First off, just as moisture from outside can enter the crawl space and basement via cracks, so can moisture from the ground beneath. So if the foundation has cracks, you’ll undoubtedly experience moisture issues from groundwater.
Additionally, moisture can also seep through the concrete walls into your crawl space. This is especially true when there’s a higher moisture concentration in the ground beneath than in the basement inside the house.
Why Choose a Specially-Designed Crawl Space Dehumidifier
Humidifiers are designed to help address the moisture issues above. Of course, you’ll need more than the dehumidifier to tackle issues such as water damage. However, the dehumidifier is the first line of defense.
The following are four reasons a regular dehumidifier isn’t cut for the job and why crawl-space-specific dehumidifiers are better.
Higher Moisture Removal Capacity
Dehumidifiers work by drawing moist air into the unit and passing it through refrigerated coils to extract the moisture. The condensation is then left inside the humidifier as the dry air is pumped out and back into your home.
The capacity to remove moisture or the rate at which the dehumidifier extracts moisture from the room into which it’s placed depends on the unit’s power. The smaller dehumidifiers used in bedrooms and other living areas aren’t that powerful. Most of them can’t remove more than 40 pints per day.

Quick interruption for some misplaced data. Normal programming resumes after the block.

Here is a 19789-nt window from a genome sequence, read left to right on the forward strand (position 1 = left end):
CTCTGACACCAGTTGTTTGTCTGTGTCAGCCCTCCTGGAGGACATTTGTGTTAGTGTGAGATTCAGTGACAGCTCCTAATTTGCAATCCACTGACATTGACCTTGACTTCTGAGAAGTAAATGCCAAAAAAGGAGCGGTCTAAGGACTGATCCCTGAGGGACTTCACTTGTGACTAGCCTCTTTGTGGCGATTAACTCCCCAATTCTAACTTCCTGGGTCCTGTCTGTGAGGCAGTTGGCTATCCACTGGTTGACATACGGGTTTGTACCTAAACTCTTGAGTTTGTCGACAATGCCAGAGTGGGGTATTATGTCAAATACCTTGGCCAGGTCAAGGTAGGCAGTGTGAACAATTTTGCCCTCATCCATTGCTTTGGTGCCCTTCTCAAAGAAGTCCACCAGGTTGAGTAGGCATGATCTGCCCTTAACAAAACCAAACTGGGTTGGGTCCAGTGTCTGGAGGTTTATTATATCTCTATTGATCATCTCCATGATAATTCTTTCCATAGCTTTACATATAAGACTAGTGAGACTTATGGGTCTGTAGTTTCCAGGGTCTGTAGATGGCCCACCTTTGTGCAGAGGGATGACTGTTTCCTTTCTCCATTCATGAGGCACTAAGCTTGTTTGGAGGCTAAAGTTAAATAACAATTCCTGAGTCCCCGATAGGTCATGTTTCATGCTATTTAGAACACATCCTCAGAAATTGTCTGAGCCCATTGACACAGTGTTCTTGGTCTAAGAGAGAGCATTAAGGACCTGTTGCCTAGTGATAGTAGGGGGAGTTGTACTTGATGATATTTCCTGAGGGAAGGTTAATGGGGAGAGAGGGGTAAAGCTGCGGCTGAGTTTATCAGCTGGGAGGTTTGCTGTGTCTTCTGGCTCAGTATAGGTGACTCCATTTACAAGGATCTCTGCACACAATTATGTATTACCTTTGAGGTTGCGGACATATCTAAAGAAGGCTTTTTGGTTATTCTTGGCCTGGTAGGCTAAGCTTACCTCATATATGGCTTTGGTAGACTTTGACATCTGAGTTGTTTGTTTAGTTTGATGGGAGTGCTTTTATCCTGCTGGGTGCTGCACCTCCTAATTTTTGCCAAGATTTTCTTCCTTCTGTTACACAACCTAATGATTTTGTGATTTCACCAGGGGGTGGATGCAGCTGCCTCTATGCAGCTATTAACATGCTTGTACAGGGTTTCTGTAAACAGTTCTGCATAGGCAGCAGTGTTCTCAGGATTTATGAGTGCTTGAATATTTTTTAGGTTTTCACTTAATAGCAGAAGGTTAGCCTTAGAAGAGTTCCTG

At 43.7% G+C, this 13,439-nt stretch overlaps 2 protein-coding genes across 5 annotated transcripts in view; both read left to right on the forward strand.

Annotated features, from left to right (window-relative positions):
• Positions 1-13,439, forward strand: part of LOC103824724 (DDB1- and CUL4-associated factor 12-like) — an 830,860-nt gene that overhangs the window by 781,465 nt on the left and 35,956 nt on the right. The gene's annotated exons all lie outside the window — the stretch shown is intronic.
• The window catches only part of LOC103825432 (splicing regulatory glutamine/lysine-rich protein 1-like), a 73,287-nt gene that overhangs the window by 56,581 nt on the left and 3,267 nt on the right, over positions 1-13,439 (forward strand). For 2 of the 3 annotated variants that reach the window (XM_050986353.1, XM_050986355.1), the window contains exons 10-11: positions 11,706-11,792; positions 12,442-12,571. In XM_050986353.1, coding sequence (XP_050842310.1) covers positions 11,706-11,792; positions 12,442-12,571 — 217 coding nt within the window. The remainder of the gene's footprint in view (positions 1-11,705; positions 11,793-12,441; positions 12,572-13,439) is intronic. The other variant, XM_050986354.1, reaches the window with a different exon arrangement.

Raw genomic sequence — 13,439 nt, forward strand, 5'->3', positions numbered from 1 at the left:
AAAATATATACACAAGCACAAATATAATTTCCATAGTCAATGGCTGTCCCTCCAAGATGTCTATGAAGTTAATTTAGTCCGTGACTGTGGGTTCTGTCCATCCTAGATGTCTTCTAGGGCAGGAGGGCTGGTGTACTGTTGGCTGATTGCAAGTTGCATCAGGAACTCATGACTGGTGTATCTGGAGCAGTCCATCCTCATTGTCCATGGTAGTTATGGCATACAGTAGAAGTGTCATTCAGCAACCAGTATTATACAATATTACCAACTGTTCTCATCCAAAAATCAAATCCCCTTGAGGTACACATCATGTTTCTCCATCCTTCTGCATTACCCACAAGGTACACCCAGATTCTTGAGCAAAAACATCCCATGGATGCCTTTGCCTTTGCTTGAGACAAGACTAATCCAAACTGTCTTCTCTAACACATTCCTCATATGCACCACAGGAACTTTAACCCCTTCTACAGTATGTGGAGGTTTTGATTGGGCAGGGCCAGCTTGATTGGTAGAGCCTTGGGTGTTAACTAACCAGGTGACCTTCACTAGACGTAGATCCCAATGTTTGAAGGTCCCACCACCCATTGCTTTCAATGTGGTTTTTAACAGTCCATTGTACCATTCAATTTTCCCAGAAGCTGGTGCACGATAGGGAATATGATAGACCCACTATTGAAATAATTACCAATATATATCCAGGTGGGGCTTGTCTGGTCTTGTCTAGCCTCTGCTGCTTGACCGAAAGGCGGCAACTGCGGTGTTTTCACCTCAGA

Considering the there’s a lot more moisture in the crawl space, you need a stronger performance from your dehumidifier. And that’s where specially-designed crawl space dehumidifiers come in handy. These units can remove a lot more moisture per unit of time. A few advanced models remove 90 pints/day and some over 100 pints/day.
A Higher Area Coverage
Perhaps you’ve never thought about it. However, crawl spaces aren’t small in area. The average crawl space is two feet high, while some are up to four feet high. Considering that crawl spaces span the entire floor plan, you can see that it’s not a tiny space. For example, if you live in a two-story building, the crawl space could be just under a fifth of the entire volume of the house.
Regular dehumidifiers aren’t designed to serve such a large area – unless you’re talking about a whole-home dehumidifier. Large living room dehumidifiers, for instance, are designed for spaces up to 500 square feet (assuming a standard ceiling height of eight feet). So a 500 square-foot room with an 8-foot ceiling works out to 4,000 cubic feet.